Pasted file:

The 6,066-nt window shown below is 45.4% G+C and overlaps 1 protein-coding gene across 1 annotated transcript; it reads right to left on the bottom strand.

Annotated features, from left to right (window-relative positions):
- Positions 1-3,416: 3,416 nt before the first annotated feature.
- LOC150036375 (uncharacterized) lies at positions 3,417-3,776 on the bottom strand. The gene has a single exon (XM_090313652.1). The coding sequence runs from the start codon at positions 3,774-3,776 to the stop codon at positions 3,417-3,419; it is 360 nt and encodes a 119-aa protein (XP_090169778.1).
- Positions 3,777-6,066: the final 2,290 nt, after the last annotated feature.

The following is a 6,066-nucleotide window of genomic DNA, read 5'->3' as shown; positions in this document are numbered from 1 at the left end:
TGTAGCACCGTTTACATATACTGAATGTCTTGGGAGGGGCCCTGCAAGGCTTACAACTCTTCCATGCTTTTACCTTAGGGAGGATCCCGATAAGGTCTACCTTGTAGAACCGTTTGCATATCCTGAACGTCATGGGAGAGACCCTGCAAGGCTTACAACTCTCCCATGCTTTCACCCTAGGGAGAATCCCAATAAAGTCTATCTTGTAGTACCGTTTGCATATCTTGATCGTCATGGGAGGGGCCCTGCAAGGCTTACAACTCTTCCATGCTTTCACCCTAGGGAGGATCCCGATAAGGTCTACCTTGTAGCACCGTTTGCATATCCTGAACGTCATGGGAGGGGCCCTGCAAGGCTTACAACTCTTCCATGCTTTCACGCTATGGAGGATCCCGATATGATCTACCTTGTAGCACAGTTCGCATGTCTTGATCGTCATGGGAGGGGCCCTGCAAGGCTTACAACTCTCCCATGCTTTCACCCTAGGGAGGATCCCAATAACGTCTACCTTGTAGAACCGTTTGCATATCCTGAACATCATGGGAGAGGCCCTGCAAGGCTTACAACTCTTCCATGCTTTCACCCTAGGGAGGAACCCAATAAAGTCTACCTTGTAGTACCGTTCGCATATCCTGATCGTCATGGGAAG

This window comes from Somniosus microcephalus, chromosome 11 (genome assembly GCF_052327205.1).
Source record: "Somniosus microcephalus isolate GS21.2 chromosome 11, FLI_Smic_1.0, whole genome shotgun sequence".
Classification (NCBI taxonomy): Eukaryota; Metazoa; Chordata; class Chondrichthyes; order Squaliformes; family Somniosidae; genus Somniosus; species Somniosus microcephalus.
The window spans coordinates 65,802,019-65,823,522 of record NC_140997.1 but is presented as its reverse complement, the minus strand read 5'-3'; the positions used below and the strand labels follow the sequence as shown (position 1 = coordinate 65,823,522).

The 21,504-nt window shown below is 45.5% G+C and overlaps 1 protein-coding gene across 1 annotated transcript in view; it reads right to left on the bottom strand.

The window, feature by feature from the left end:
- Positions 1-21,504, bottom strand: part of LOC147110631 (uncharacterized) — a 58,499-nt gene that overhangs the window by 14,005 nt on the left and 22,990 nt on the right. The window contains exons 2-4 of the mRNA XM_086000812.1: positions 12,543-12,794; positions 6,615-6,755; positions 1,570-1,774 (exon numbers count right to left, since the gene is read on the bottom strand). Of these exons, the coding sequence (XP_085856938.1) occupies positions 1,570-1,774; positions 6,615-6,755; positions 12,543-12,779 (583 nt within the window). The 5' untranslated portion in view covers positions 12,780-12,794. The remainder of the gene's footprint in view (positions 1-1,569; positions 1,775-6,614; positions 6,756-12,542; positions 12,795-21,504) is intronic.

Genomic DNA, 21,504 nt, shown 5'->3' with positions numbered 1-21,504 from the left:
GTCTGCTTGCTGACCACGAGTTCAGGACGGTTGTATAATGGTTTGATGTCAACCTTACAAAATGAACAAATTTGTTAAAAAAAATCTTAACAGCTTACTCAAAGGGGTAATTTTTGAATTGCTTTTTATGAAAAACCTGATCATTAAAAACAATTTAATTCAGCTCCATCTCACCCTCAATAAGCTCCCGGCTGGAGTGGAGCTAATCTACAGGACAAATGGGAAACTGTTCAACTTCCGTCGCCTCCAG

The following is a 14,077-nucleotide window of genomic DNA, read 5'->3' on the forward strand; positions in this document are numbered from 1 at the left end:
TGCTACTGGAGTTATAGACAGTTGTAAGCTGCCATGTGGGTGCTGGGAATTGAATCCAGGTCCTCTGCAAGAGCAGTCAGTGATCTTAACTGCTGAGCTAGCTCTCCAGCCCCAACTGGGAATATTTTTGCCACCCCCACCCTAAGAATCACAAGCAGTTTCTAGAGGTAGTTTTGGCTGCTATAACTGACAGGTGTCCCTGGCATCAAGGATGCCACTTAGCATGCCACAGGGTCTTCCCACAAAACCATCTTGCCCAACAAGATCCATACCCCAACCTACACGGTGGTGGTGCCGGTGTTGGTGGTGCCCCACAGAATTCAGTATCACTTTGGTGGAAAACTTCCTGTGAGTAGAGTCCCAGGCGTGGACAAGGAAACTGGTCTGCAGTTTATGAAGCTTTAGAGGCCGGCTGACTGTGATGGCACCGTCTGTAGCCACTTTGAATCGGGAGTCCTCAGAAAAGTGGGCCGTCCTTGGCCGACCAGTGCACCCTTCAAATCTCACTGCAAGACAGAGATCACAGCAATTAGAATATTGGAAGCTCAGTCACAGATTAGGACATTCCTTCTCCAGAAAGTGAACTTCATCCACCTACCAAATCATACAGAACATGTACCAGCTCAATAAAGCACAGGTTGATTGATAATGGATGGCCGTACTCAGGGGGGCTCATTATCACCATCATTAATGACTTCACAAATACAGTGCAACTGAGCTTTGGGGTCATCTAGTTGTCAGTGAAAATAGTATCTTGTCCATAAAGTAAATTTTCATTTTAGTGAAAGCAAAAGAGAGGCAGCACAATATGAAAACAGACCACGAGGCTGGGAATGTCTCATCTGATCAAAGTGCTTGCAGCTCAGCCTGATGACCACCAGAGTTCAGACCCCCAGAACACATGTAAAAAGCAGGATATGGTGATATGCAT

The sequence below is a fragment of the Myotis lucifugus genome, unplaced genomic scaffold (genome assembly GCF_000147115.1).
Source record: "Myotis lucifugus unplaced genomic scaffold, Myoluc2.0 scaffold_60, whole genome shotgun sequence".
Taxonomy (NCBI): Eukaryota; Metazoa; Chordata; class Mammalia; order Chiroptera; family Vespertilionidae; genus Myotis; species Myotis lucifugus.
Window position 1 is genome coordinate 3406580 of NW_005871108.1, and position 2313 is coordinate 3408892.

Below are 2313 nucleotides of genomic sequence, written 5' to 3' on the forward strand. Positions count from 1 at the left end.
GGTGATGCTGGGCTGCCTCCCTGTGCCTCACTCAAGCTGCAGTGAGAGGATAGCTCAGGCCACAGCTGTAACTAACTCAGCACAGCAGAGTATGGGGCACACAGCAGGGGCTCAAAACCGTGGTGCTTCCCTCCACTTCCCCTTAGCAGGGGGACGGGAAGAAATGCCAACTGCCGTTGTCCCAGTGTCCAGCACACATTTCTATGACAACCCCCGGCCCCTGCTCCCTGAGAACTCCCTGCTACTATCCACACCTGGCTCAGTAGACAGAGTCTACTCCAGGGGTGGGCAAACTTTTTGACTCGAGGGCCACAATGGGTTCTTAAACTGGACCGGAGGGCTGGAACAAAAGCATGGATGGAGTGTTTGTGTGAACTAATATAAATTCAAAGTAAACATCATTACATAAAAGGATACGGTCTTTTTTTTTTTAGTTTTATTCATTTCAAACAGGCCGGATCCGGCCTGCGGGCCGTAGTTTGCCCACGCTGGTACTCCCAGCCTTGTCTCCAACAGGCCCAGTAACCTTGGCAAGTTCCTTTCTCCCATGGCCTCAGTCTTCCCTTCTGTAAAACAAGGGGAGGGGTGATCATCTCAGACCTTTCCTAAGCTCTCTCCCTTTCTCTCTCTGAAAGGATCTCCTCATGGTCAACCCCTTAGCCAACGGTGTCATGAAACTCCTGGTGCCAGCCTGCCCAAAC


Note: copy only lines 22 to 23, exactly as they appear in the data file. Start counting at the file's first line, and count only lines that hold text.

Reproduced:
Window position 1 is genome coordinate 3406580 of NW_005871108.1, and position 2313 is coordinate 3408892.

Below are 2313 nucleotides of genomic sequence, written 5' to 3' on the forward strand. Positions count from 1 at the left end.